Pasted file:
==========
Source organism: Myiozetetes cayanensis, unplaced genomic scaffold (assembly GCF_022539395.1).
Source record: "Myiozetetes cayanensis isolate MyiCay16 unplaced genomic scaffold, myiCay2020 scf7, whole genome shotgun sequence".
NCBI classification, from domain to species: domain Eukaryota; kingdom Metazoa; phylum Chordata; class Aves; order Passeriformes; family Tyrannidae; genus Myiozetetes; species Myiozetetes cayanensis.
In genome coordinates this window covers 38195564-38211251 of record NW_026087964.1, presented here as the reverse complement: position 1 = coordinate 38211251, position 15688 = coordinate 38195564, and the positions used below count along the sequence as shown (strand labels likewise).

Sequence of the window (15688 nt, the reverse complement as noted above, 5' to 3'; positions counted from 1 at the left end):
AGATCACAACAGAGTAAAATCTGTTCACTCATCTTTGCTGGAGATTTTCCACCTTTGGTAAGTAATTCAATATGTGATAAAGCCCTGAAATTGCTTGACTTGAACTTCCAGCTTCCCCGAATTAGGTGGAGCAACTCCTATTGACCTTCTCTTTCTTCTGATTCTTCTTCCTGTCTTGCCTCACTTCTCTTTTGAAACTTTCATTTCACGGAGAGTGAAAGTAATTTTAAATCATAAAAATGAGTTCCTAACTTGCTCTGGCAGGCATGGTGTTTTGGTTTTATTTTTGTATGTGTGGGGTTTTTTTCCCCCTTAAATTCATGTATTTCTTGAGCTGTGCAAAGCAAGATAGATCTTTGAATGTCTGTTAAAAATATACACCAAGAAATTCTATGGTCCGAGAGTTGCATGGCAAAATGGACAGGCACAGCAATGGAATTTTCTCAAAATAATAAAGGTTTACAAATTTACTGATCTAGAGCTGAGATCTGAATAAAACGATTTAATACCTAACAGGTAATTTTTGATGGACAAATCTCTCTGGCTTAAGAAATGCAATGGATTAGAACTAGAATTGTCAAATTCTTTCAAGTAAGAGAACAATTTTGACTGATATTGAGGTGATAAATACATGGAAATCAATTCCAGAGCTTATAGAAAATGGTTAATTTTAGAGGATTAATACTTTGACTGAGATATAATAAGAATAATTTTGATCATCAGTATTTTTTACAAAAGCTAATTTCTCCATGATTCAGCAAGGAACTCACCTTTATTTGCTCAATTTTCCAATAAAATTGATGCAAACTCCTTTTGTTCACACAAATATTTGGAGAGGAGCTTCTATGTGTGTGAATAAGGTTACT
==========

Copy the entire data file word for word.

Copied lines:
Source organism: Myiozetetes cayanensis, unplaced genomic scaffold (assembly GCF_022539395.1).
Source record: "Myiozetetes cayanensis isolate MyiCay16 unplaced genomic scaffold, myiCay2020 scf7, whole genome shotgun sequence".
NCBI classification, from domain to species: domain Eukaryota; kingdom Metazoa; phylum Chordata; class Aves; order Passeriformes; family Tyrannidae; genus Myiozetetes; species Myiozetetes cayanensis.
In genome coordinates this window covers 38195564-38211251 of record NW_026087964.1, presented here as the reverse complement: position 1 = coordinate 38211251, position 15688 = coordinate 38195564, and the positions used below count along the sequence as shown (strand labels likewise).

Sequence of the window (15688 nt, the reverse complement as noted above, 5' to 3'; positions counted from 1 at the left end):
AGATCACAACAGAGTAAAATCTGTTCACTCATCTTTGCTGGAGATTTTCCACCTTTGGTAAGTAATTCAATATGTGATAAAGCCCTGAAATTGCTTGACTTGAACTTCCAGCTTCCCCGAATTAGGTGGAGCAACTCCTATTGACCTTCTCTTTCTTCTGATTCTTCTTCCTGTCTTGCCTCACTTCTCTTTTGAAACTTTCATTTCACGGAGAGTGAAAGTAATTTTAAATCATAAAAATGAGTTCCTAACTTGCTCTGGCAGGCATGGTGTTTTGGTTTTATTTTTGTATGTGTGGGGTTTTTTTCCCCCTTAAATTCATGTATTTCTTGAGCTGTGCAAAGCAAGATAGATCTTTGAATGTCTGTTAAAAATATACACCAAGAAATTCTATGGTCCGAGAGTTGCATGGCAAAATGGACAGGCACAGCAATGGAATTTTCTCAAAATAATAAAGGTTTACAAATTTACTGATCTAGAGCTGAGATCTGAATAAAACGATTTAATACCTAACAGGTAATTTTTGATGGACAAATCTCTCTGGCTTAAGAAATGCAATGGATTAGAACTAGAATTGTCAAATTCTTTCAAGTAAGAGAACAATTTTGACTGATATTGAGGTGATAAATACATGGAAATCAATTCCAGAGCTTATAGAAAATGGTTAATTTTAGAGGATTAATACTTTGACTGAGATATAATAAGAATAATTTTGATCATCAGTATTTTTTACAAAAGCTAATTTCTCCATGATTCAGCAAGGAACTCACCTTTATTTGCTCAATTTTCCAATAAAATTGATGCAAACTCCTTTTGTTCACACAAATATTTGGAGAGGAGCTTCTATGTGTGTGAATAAGGTTACT